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• • • • • • • Dauncey Nuts In October?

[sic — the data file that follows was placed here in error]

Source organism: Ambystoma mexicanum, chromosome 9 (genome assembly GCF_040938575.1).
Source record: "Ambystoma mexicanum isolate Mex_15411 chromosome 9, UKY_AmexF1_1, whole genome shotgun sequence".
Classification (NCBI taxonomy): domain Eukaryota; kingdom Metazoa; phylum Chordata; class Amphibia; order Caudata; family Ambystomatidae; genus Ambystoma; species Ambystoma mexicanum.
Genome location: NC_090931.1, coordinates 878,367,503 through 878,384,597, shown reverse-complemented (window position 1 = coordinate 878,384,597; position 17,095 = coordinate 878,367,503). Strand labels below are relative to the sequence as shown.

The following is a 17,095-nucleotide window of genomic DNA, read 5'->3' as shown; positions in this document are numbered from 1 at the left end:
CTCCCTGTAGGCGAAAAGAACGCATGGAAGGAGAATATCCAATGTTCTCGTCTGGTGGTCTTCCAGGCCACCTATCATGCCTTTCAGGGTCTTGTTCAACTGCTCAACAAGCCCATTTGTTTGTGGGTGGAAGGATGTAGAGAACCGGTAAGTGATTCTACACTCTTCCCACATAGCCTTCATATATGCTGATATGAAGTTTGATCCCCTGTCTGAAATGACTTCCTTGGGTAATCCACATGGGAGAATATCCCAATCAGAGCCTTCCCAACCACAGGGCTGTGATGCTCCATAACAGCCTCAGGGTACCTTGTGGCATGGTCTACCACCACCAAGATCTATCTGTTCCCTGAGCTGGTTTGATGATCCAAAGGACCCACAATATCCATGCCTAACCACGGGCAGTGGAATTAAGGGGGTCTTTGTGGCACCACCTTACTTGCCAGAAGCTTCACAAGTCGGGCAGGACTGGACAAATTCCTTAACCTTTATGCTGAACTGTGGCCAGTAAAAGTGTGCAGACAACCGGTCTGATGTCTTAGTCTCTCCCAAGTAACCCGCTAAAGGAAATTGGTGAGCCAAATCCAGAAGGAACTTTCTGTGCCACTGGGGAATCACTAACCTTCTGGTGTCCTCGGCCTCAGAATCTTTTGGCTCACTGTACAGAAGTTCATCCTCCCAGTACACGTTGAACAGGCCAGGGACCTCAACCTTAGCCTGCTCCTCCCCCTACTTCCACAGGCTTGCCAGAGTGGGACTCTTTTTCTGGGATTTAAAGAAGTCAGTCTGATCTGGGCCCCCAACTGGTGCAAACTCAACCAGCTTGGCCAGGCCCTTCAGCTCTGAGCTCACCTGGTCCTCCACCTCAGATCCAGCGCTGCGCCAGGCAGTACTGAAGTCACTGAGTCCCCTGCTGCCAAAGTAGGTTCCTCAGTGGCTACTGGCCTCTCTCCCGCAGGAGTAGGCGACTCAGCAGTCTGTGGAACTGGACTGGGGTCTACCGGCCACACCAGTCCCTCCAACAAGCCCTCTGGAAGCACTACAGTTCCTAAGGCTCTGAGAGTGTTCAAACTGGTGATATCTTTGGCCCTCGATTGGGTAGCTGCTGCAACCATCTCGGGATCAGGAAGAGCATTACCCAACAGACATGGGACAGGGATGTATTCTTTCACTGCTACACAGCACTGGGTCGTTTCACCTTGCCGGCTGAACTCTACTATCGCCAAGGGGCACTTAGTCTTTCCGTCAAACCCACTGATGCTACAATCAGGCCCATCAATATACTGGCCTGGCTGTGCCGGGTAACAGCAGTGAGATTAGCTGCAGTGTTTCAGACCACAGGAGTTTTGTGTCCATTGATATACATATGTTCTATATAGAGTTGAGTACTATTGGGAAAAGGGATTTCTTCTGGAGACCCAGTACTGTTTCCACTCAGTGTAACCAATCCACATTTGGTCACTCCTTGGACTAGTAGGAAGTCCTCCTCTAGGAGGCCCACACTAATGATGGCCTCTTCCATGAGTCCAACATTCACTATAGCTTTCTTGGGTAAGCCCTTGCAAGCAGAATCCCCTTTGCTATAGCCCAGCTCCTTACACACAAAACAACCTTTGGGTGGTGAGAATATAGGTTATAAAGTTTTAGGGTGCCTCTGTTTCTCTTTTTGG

THE 1975 MAY LECTURES were organised by the Franklin School in London on October 15·18. They are struggling to become a regular feature in the paranormal scene, though not quite annually, hence the misnomer. This year·s theme was ·Frontiers in Science and Medicine·, with particular emphasis on the areas where science merges into mysticism ..... Wednesday The opening night was very d,disappointing. The hall was packed with about 400 people, but Rick Carlson didn·t manage to say anything new and what he did say was simultaneously simplistic, vague, and over·verbose. Dr. Louis Kervran, who has written a book called ·Proofs of the T transformation of Energy in Biology·, spoke in French, and was poorly translated by Dr. Costa de Beauregard, who also passed comment on Dr. Kervran·s work, which endeavours to show that cosmic energy is absorbed by the body and transmuted into life energy. He was saying some interesting things but they were almost impossible to follow in any coherent way. Confusion, instead of con-fusion, I·m afraid, and no chance for any questioning or audience feedback. Thursday Better. David Tansley, a radionics man, talked about the chakras in the ·subtle anatomy·, and about auras, and showed some very pretty slides. But it was all at the metaphysical level, which was disappointing, especially as there is some good evidence that there are scientifically valid links between the pineal gland, (which is held to be the physical representation of the second chakra, between the eyes), and consciousness. The pineal gland appears to secrete the molecule serotonin, which seems to be centrally involved in the regulation of perceptions, and hence of consciousness. One theory about the functioning of LSD is that it mirrors, and somehow blocks, the production of serotonin from the pineal, and thus interferes with conscious·ness. (See John Bleibtreu·s The Parable of the Beast, Gollancz, ·68). John Taylor, on the other hand, perhaps one should say ·in the other hemisphere·), was at least scientific. Amusing ·he·s got a pretty display of slides too, of everything from levitation to the fracture surfaces of